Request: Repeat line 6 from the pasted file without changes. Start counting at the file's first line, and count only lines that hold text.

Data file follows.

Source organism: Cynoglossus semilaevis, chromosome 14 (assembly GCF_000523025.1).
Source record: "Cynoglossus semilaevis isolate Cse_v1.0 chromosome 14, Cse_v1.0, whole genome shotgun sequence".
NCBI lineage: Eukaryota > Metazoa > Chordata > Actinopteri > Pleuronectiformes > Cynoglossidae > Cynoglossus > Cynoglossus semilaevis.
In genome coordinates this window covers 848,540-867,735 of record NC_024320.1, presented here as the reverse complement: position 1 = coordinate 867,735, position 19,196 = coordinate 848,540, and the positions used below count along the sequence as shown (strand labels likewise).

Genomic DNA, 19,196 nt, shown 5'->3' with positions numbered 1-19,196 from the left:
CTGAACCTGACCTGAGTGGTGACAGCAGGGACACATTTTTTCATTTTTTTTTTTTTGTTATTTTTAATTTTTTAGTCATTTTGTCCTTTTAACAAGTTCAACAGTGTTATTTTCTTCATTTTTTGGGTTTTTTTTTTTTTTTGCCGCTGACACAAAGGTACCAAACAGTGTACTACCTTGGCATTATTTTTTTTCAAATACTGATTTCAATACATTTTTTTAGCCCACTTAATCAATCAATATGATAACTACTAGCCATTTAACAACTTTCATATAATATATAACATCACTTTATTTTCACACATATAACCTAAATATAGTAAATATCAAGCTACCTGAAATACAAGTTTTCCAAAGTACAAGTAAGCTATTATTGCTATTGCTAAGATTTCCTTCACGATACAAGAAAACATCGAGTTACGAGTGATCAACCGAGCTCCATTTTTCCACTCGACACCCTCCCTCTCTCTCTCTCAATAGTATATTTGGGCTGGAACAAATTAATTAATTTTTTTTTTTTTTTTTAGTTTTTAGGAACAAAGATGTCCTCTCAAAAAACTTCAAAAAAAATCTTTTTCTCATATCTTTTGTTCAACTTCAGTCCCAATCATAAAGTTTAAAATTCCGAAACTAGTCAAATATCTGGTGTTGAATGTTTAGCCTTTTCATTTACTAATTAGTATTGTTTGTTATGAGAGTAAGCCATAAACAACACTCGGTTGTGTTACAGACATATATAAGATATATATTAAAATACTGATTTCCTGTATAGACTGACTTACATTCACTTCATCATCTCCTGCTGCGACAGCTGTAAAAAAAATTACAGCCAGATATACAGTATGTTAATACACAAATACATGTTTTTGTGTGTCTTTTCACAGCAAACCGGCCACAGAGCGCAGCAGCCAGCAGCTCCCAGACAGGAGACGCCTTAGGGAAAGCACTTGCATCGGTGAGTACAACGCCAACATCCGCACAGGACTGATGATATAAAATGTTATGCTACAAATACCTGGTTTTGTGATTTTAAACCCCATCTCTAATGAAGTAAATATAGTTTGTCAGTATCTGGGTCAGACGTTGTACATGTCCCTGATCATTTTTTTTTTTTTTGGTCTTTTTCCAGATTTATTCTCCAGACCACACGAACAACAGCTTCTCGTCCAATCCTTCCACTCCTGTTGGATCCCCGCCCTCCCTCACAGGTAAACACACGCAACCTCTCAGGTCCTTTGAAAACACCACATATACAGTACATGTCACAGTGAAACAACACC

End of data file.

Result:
CTGAACCTGACCTGAGTGGTGACAGCAGGGACACATTTTTTCATTTTTTTTTTTTTGTTATTTTTAATTTTTTAGTCATTTTGTCCTTTTAACAAGTTCAACAGTGTTATTTTCTTCATTTTTTGGGTTTTTTTTTTTTTTTGCCGCTGACACAAAGGTACCAAACAGTGTACTACCTTGGCATTATTTTTTTTCAAATACTGATTTCAATACATTTTTTTAGCCCACTTAATCAATCAATATGATAACTACTAGCCATTTAACAACTTTCATATAATATATAACATCACTTTATTTTCACACATATAACCTAAATATAGTAAATATCAAGCTACCTGAAATACAAGTTTTCCAAAGTACAAGTAAGCTATTATTGCTATTGCTAAGATTTCCTTCACGATACAAGAAAACATCGAGTTACGAGTGATCAACCGAGCTCCATTTTTCCACTCGACACCCTCCCTCTCTCTCTCTCAATAGTATATTTGGGCTGGAACAAATTAATTAATTTTTTTTTTTTTTTTTAGTTTTTAGGAACAAAGATGTCCTCTCAAAAAACTTCAAAAAAAATCTTTTTCTCATATCTTTTGTTCAACTTCAGTCCCAATCATAAAGTTTAAAATTCCGAAACTAGTCAAATATCTGGTGTTGAATGTTTAGCCTTTTCATTTACTAATTAGTATTGTTTGTTATGAGAGTAAGCCATAAACAACACTCGGTTGTGTTACAGACATATATAAGATATATATTAAAATACTGATTTCCTGTATAGACTGACTTACATTCACTTCATCATCTCCTGCTGCGACAGCTGTAAAAAAAATTACAGCCAGATATACAGTATGTTAATACACAAATACATGTTTTTGTGTGTCTTTTCACAGCAAACCGGCCACAGAGCGCAGCAGCCAGCAGCTCCCAGACAGGAGACGCCTTAGGGAAAGCACTTGCATCGGTGAGTACAACGCCAACATCCGCACAGGACTGATGATATAAAATGTTATGCTACAAATACCTGGTTTTGTGATTTTAAACCCCATCTCTAATGAAGTAAATATAGTTTGTCAGTATCTGGGTCAGACGTTGTACATGTCCCTGATCATTTTTTTTTTTTTTGGTCTTTTTCCAGATTTATTCTCCAGACCACACGAACAACAGCTTCTCGTCCAATCCTTCCACTCCTGTTGGATCCCCGCCCTCCCTCACAGGTAAACACACGCAACCTCTCAGGTCCTTTGAAAACACCACATATACAGTACATGTCACAGTGAAACAACACC